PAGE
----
For over fifty years, the Seber Dam spanned the Musconetcong River from Hackettstown to Mount Olive about one mile upstream from the Route 46 bridge. The dam was built in the 1950's to form a swimming area for Hackettstown residents. The dam was formed of dumped rock and rubble and was periodically overlain with whatever pourable aggregate was on hand. It had been breached and repaired on a number of occasions over the past fifty years.
For this project MWA was very excited to welcome a new partner. The Corporate Wetlands Restoration Partnership (CWRP), which has over 225 corporate partners and 100 non-federal partners, including environmental organizations and foundations, contributed fifteen thousand dollars toward the project. The CWRP is a private-public initiative aimed at preserving, restoring, enhancing and protecting aquatic habitats throughout the United States, and is very interested in MWA's long term goals for river restoration. The structure of the CWRP allows corporate contributions to rapidly reach projects where they will produce tangible results.
We were also grateful for old friends.... The Musconetcong Watershed Association and its dam removal projects were brought to the attention of the CWRP almost simultaneously in July of 2008 by two MWA partners - Julia Somers of the New Jersey Highlands Coalition and John Parke of the New Jersey Audubon Society. Both Somers and Parke were familiar with the work of CWRP and saw a natural fit with the MWA's long term plans for water quality improvement on the Musconetcong River. The association received funding from the Corporate Wetlands Restoration Partnership after an application was submitted by John Parke in the fall of 2008.
The Seber Dam was the second dam to be removed by the MWA. The process began on Wednesday, February 11, 2009. A notch was cut in the dam that allowed the dam pond to de-water; lowering the level in the upstream impoundment helped to stabilize the banks and allow for easier access and better work conditions for the equipment needed to remove the structure. The complete removal took place on Thursday, February 19, 2009. The MWA's goal in removing the dam was to restore the river's natural flow, improve water quality, and eliminate a potential flood hazard. Removal of the dam helps reduce thermal pollution impacts associated with the dam pool.
Following the dam removal, an extensive stream bank restoration project similar to the work done at the Gruendyke site, the first dam removed by the organization, was undertaken. Restoration work was funded by the USDA Natural Resource Conservation Service (NRCS). Trout Unlimited volunteers led the work of planting trees and shrubs purchased with the NRCS funding.
Aiming to take down dam - Hackettstown officials considering Seber Dam's demise
Saturday, July 14, 2007 By LYNN OLANOFF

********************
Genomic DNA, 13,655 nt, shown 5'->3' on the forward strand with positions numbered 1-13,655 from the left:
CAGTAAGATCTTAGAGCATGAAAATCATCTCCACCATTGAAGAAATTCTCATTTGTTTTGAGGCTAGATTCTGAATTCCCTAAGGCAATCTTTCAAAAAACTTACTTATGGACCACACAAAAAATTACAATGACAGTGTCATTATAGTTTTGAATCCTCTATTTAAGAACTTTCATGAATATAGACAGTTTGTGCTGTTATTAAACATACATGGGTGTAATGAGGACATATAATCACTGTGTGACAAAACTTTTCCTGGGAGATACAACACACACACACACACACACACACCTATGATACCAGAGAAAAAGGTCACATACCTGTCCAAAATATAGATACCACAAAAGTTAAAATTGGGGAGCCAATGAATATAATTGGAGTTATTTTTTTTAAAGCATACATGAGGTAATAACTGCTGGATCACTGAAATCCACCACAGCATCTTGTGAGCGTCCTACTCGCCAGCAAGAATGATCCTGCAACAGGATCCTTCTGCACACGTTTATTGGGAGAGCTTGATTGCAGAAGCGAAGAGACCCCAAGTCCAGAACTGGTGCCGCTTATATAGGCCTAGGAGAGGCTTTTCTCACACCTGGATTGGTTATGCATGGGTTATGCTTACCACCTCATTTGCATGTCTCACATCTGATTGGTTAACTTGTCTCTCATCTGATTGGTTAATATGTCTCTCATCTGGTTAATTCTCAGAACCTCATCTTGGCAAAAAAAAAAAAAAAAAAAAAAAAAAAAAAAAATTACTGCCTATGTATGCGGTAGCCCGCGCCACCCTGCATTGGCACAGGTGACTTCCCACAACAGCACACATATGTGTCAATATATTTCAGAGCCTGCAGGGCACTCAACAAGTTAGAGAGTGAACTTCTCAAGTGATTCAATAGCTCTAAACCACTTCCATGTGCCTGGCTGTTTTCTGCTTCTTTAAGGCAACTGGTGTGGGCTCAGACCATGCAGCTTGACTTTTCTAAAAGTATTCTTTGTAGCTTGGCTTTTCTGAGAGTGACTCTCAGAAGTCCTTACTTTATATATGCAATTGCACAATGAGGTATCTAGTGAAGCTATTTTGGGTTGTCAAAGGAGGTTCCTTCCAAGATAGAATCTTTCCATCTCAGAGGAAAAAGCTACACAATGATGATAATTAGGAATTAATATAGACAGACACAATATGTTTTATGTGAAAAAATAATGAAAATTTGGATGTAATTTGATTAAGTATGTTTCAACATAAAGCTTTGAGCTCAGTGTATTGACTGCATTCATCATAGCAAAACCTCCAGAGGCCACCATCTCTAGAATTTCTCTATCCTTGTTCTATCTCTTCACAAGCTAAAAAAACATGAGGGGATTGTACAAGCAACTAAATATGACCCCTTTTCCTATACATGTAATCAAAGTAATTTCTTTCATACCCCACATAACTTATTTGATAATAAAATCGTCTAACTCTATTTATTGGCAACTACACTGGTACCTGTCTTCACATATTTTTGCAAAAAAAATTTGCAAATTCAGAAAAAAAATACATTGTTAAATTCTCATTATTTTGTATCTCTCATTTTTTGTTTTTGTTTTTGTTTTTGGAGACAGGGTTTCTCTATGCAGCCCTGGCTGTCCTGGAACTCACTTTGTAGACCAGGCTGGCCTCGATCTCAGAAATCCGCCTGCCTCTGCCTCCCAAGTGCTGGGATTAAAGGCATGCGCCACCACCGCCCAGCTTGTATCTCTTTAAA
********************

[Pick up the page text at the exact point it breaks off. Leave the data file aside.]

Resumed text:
The town-owned dam in the Musconetcong River has been crumbling for decades. It may be helped along in its demise if town officials approve its removal.
The Musconetcong Watershed Association is working to knock down the more than 20 dams along the river and asked town officials Monday to consider removing their Seber Dam. With all the river's mills closed, the dams no longer serve a purpose and inhibit free water flow and fish passage, according to association members.
"There's tremendous environmental benefits that happen when a dam is removed," said Tim Dunne, a biologist with the federal Natural Resources Conservation Service. Dunne told town officials federal funding could pay up to 75 percent of the costs for the dam's removal. Other funding is likely available, association members said.
About $180,000 has been obtained to remove the Gruendyke Dam, a downstream dam owned by the Pump House restaurant, said Geoffrey Goll, the association's engineer. The association is aiming to have the Gruendyke Dam removed in August or September, which would make it the first of the Musconetcong River dams to be demolished. The group is still awaiting state approval. Hackettstown officials have said obtaining outside funding is necessary for their approval to remove the Seber Dam. They agreed Monday the dam should be taken down. The dam is in horrible shape and state officials may require the town to replace it, likely with a large and out-of-place dam, Mayor Michael Lavery said.
"The type of monstrosities you have to replace them with are cost prohibitive and you wouldn't want them there," he said. Council members reminisced Monday about their youth when the Seber Dam had diving boards on it for the town's swimming hole.
Town officials told the Musconetcong Watershed Association they want more time to think over the removal of the dam. "We need some time to discuss this among council," Lavery said.